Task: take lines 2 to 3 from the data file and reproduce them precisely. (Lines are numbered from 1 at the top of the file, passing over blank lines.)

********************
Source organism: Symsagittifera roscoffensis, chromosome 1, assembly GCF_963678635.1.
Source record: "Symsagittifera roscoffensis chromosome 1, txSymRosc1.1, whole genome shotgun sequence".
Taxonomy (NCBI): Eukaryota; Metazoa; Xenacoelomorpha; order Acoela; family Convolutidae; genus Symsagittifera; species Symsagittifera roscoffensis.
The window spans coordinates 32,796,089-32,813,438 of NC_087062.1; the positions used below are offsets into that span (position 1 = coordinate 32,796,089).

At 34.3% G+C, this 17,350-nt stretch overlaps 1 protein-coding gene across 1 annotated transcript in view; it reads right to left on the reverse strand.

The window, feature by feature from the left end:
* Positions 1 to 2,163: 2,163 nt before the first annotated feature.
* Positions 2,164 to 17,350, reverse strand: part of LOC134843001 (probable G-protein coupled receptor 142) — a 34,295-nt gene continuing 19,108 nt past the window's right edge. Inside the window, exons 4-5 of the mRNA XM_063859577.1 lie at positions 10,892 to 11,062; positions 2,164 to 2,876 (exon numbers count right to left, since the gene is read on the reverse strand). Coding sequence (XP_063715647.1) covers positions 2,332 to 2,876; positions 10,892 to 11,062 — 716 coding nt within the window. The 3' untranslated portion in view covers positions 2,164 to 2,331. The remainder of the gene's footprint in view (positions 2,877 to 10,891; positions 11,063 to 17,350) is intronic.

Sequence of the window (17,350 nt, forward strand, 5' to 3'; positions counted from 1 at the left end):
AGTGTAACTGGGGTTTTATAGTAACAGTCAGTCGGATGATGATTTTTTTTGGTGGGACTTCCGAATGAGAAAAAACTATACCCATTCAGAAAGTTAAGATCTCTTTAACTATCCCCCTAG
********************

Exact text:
Source record: "Symsagittifera roscoffensis chromosome 1, txSymRosc1.1, whole genome shotgun sequence".
Taxonomy (NCBI): Eukaryota; Metazoa; Xenacoelomorpha; order Acoela; family Convolutidae; genus Symsagittifera; species Symsagittifera roscoffensis.